Boeing has proven (once again) that it will stop at nothing to increase its profits. Machinists voted to reject a contract that, while guaranteeing that the 777X project be built in Washington, would have been unfair to workers. Even with Washington State Legislators offering an estimated $8.7 billion in tax breaks to Boeing through 2040, the company is already searching for another state to build the mammoth aircraft. And as the Seattle Times headline indicates - "States salivating for 777X feast" - many states are anxious to "give away the farm" to lure the Corporate master to a new home.
All this unfolds as Boeing's commercial division "reported a surprising 12 percent jump in quarterly profit and raised its full-year forecast on soaring commercial aircraft production and margins, sending its shares up as much as 6 percent to an all-time high" (Reuters).
It's the age old story, whether on the commercial or military side of production, of giving away much while receiving crumbs in return. From coast to coast, it's the same narrative. In Bath, Maine, the story is playing out where Bath Iron Works builds some of the mighty warships that help project the American Empire around the globe. Bruce Gagnon, of the Global Network Against Weapons and Nuclear Power in Space writes about the continuing saga. I have included his entire article below.
As you read Bruce's article, remember that Boeing builds not only commercial aircraft (on which the corporate media tend to focus), but also a vast array of systems that make it one of the largest "defense" contractors (Defense, Space & Security), right up there with General Dynamics, which owns Bath Iron Works.
So here's the news from Bath (as reported by Bruce in Organizing Notes):
BIW's Sails Got Trimmed a Bit
The Bath, Maine City Council last night voted 7-1 to give Bath Iron Works (owned by the General Dynamics Corporation) a tax break for the next 15 years. The council approved a 15-year tax rebate for BIW that is expected to save the company about $265,000 annually for the first 10 years and an additional $212,000 annually for the following five years. The entire tax subsidy package is estimated to come to about $3.7 million.
The one vote against the tax break came from the one member of the council who tried to dramatically reign in the tax break but was unsuccessful when he proposed two amendments to further shorten the years of the tax break and the amount given by the city.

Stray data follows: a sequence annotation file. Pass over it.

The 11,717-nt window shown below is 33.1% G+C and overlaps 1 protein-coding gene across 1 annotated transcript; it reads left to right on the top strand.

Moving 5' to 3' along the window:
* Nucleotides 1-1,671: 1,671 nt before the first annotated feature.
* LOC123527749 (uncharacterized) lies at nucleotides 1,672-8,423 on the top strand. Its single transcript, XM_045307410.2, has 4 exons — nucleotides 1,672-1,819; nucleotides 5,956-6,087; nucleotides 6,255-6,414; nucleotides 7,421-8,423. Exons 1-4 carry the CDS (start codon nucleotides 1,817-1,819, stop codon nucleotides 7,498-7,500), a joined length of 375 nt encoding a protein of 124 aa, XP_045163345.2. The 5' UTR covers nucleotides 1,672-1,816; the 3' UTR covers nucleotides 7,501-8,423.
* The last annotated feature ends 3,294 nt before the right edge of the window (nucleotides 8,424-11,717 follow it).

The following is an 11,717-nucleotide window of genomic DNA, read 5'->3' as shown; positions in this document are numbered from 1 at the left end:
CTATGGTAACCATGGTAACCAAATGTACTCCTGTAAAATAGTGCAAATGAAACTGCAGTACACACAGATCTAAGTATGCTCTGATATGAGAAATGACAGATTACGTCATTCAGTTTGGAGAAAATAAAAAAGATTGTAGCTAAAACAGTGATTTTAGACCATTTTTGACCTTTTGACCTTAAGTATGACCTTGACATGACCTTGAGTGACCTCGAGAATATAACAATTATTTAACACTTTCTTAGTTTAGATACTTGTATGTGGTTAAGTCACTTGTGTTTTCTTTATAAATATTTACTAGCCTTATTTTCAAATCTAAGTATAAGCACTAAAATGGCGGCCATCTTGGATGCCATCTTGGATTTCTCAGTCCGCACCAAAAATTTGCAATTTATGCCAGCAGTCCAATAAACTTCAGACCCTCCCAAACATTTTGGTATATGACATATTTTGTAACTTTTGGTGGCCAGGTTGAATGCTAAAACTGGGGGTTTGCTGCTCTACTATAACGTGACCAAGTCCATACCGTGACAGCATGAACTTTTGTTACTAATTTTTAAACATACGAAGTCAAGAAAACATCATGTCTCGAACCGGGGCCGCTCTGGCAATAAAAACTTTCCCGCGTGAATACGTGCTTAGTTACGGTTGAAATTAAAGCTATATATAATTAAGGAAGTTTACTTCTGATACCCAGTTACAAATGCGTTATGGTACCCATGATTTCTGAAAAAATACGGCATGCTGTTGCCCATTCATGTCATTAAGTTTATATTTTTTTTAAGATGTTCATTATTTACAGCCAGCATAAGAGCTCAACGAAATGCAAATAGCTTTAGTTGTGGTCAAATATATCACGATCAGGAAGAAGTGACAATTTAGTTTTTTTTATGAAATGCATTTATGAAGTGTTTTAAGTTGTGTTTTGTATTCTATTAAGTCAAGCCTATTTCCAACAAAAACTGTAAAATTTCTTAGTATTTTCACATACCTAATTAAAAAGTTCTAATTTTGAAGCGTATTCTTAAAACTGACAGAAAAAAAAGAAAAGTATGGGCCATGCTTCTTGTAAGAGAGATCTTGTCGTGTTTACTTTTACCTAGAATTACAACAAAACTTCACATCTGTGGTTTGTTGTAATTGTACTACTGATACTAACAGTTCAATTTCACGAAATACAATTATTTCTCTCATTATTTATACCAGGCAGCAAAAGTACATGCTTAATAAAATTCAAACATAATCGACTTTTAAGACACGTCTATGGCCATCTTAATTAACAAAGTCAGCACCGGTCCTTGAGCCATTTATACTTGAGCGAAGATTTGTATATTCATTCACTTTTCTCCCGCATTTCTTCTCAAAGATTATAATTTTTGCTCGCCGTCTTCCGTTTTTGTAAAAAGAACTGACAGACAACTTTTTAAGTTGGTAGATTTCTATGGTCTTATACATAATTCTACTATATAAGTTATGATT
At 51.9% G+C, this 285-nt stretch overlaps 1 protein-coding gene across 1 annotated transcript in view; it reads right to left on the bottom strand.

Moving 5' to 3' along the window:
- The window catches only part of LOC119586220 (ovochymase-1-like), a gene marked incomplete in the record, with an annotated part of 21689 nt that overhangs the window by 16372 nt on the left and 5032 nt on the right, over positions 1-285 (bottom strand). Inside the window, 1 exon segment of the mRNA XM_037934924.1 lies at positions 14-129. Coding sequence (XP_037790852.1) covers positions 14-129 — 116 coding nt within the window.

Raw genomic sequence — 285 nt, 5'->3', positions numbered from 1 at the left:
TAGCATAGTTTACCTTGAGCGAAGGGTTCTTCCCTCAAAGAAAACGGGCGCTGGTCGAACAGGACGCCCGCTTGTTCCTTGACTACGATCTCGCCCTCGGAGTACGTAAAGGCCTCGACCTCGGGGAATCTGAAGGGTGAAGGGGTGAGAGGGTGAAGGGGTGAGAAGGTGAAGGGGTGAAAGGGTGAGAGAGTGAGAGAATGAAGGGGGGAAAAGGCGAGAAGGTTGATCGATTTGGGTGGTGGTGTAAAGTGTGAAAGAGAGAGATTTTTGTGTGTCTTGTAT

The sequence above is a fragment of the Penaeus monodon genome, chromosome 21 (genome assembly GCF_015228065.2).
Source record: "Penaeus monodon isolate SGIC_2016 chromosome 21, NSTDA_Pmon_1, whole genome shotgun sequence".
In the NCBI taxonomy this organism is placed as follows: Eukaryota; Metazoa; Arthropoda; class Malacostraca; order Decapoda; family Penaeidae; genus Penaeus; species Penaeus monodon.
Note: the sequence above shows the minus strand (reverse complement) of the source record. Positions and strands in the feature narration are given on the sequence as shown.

Initially the city considered a tax break for BIW that would have given them more than $6 million over a 25-year period. But the intervention by concerned citizens successfully trimmed the request by a couple million dollars. To the struggling city, with a population of about 8,500, that is alot of money.
About 30 people from Bath spoke up during the final public hearing before the council made its decision. The speakers were nearly evenly split with just a couple more opposing the tax break. Virtually all of the speakers in favor of the tax break were BIW workers/management.
ring the public portion of the meeting was a University of Southern Maine professor of finance who lives in Bath. The professor said she studied the city budget and "strongly recommended against" giving the
The point was frequently made that BIW doesn't really need this tax break as they have contracts to build multi-billion dollar ships for the next 10 years. (Just as the meeting began last night a story appeared at the web site of the Portland Press Herald about BIW being in the running for a $20 billion contract to build destroyers for Saudi Arabia. This clearly indicates that the Obama administration has extracted economic rewards for the US led campaign to destabilize Syria and Iran who are long-time foes of the monarchy in Saudi Arabia.)
BIW's strategy throughout this process has been to frighten the community about the boogeyman in some other state that just might steal the shipyard away if the city faltered in the "partnership" with the corporation.